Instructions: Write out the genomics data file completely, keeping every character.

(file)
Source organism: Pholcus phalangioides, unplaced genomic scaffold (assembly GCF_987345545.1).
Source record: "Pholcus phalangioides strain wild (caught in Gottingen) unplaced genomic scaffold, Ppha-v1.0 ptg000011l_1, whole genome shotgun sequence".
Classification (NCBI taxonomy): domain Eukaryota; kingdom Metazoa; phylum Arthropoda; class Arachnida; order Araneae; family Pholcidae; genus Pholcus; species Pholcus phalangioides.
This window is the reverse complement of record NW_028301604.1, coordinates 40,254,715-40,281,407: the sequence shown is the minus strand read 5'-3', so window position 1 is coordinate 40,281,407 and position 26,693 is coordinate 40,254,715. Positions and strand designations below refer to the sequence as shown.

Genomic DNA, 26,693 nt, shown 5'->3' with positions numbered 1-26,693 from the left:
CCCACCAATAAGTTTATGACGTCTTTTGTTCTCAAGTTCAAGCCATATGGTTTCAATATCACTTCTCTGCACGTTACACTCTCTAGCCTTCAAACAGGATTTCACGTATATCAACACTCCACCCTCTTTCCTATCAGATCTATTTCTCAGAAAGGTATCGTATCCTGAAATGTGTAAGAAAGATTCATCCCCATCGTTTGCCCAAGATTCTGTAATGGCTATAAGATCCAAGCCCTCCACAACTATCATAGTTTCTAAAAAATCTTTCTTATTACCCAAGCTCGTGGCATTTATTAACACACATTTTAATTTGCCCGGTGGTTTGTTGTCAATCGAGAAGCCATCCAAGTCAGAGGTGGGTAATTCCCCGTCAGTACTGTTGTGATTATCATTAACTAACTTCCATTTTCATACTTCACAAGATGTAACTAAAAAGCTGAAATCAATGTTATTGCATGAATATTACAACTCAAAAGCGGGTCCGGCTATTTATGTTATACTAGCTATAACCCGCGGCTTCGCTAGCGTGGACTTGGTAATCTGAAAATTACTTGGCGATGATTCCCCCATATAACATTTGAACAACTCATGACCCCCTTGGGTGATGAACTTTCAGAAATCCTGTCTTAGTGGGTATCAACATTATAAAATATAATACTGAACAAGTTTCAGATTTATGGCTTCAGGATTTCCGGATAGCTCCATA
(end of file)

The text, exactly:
Source organism: Pholcus phalangioides, unplaced genomic scaffold (assembly GCF_987345545.1).
Source record: "Pholcus phalangioides strain wild (caught in Gottingen) unplaced genomic scaffold, Ppha-v1.0 ptg000011l_1, whole genome shotgun sequence".
Classification (NCBI taxonomy): domain Eukaryota; kingdom Metazoa; phylum Arthropoda; class Arachnida; order Araneae; family Pholcidae; genus Pholcus; species Pholcus phalangioides.
This window is the reverse complement of record NW_028301604.1, coordinates 40,254,715-40,281,407: the sequence shown is the minus strand read 5'-3', so window position 1 is coordinate 40,281,407 and position 26,693 is coordinate 40,254,715. Positions and strand designations below refer to the sequence as shown.

Genomic DNA, 26,693 nt, shown 5'->3' with positions numbered 1-26,693 from the left:
CCCACCAATAAGTTTATGACGTCTTTTGTTCTCAAGTTCAAGCCATATGGTTTCAATATCACTTCTCTGCACGTTACACTCTCTAGCCTTCAAACAGGATTTCACGTATATCAACACTCCACCCTCTTTCCTATCAGATCTATTTCTCAGAAAGGTATCGTATCCTGAAATGTGTAAGAAAGATTCATCCCCATCGTTTGCCCAAGATTCTGTAATGGCTATAAGATCCAAGCCCTCCACAACTATCATAGTTTCTAAAAAATCTTTCTTATTACCCAAGCTCGTGGCATTTATTAACACACATTTTAATTTGCCCGGTGGTTTGTTGTCAATCGAGAAGCCATCCAAGTCAGAGGTGGGTAATTCCCCGTCAGTACTGTTGTGATTATCATTAACTAACTTCCATTTTCATACTTCACAAGATGTAACTAAAAAGCTGAAATCAATGTTATTGCATGAATATTACAACTCAAAAGCGGGTCCGGCTATTTATGTTATACTAGCTATAACCCGCGGCTTCGCTAGCGTGGACTTGGTAATCTGAAAATTACTTGGCGATGATTCCCCCATATAACATTTGAACAACTCATGACCCCCTTGGGTGATGAACTTTCAGAAATCCTGTCTTAGTGGGTATCAACATTATAAAATATAATACTGAACAAGTTTCAGATTTATGGCTTCAGGATTTCCGGATAGCTCCATA